The Dramatic Works, Volume 2

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S. Andrus, 1831
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Page 133 - Farewell, a long farewell, to all my greatness ! This is the state of man ; to-day he puts forth The tender leaves of hope, to-morrow blossoms, And bears his blushing honours thick upon him : The third day comes a frost, a killing frost ; And,— when he thinks, good easy man, full surely His greatness is a ripening, — nips his root, And then he falls, as I do.
Page 427 - I know my course. The spirit that I have seen May be the devil: and the devil hath power To assume a pleasing shape; yea, and perhaps Out of my weakness and my melancholy, — As he is very potent with such spirits, — Abuses me to damn me: I'll have grounds More relative than this.
Page 443 - Alas ! poor Yorick. I knew him, Horatio ; a fellow of infinite jest, of most excellent fancy ; he hath borne me on his back a thousand times ; and now, how abhorred in my imagination it is ! my gorge rises at it. Here hung those lips that I have kissed I know not how oft.
Page 133 - Like little wanton boys that swim on bladders, This many summers in a sea of glory, But far beyond my depth: my high-blown pride At length broke under me, and now has left me, Weary and old with service, to the mercy Of a rude stream that must for ever hide me. Vain pomp and glory of this world, I hate ye: I feel my heart new open'd. O, how wretched Is that poor man that hangs on princes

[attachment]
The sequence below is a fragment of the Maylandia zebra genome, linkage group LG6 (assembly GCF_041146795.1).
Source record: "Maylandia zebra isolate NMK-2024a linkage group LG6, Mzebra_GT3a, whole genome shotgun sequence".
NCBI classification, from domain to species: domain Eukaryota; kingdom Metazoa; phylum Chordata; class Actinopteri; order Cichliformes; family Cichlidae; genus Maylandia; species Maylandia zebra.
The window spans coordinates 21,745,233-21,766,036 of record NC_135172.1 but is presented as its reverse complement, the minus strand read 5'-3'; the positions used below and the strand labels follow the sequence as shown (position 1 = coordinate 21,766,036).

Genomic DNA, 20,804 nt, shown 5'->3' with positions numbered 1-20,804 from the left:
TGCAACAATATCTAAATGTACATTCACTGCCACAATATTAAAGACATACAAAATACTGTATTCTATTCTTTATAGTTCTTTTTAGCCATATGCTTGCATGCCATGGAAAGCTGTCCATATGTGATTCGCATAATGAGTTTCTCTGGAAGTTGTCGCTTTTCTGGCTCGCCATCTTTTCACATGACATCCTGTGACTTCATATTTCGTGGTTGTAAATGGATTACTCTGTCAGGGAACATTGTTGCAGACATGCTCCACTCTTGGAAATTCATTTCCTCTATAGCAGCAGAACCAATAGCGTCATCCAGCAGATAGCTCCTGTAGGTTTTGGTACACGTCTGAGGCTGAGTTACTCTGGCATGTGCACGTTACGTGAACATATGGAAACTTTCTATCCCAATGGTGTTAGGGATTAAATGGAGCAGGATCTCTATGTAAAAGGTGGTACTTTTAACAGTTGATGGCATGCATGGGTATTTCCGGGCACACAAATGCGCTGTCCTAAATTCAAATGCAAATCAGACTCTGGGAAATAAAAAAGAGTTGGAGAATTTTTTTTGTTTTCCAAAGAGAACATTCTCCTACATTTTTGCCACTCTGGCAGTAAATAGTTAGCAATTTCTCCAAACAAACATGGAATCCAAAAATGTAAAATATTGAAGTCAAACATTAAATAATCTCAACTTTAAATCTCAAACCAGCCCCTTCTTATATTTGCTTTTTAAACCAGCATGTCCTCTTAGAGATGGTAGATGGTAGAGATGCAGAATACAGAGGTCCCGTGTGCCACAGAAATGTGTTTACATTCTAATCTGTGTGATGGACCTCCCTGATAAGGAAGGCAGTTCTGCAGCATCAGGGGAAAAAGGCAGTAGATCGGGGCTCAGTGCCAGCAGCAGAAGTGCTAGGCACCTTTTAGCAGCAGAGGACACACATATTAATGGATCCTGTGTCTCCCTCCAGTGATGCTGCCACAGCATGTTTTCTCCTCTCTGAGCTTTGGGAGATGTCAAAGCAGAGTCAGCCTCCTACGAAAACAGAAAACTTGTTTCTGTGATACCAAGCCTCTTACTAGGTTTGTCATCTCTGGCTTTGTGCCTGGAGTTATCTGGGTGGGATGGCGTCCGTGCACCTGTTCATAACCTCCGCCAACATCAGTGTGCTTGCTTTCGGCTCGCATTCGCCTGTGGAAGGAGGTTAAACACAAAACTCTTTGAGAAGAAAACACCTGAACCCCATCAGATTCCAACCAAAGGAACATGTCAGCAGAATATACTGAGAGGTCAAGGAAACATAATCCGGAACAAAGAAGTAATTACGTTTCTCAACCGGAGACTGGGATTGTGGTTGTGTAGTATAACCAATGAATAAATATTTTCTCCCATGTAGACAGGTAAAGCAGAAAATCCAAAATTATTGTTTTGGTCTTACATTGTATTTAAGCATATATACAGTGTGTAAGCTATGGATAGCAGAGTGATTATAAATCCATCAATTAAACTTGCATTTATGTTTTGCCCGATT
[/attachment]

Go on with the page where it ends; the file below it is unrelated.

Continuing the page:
Page 427 - O, what a rogue and peasant slave am I ! Is it not monstrous, that this player here, But in a fiction, in a dream of passion, Could force his soul so to his own conceit, That, from her working, all his visage wann'd ; Tears in his eyes, distraction in's aspect, A broken voice, and his whole function suiting With forms to his conceit ? And all for nothing ! For Hecuba ! What's Hecuba to him, or he to Hecuba, That he should weep for her...
Page 240 - As Caesar loved me, I weep for him; as he was fortunate, I rejoice at it; as he was valiant, I honour him; but as he was ambitious, I slew him.
Page 447 - Horatio, what a wounded name, Things standing thus unknown, shall live behind me ! If thou didst ever hold me in thy heart, Absent thee from felicity a while, And in this harsh world draw thy breath in pain, To tell my story.
Page 392 - a lies asleep, Then dreams he of another benefice: Sometime she driveth o'er a soldier's neck, And then dreams he of cutting foreign throats, Of breaches, ambuscadoes, Spanish blades, Of healths five fathom deep; and then anon Drums in his ear; at which he starts, and wakes ; And, being thus frighted, swears a prayer or two, And sleeps again.
Page 240 - Here comes his body, mourned by Mark Antony: who, though he had no hand in his death , shall receive the benefit of his dying, a place in the commonwealth ; As which of you shall not ? With this I depart ; That, as I slew my bes't lover" for the good of Rome, I have the same dagger for myself, when it shall please my country to need my death.
Page 463 - Good name in man and woman, dear my lord, Is the immediate jewel of their souls : Who steals my purse, steals trash ; 'tis something, nothing ; 'Twas mine, 'tis his, and has been slave to thousands : But he that filches from me my good name Robs me of that which not enriches him, And makes me poor indeed, Oth.

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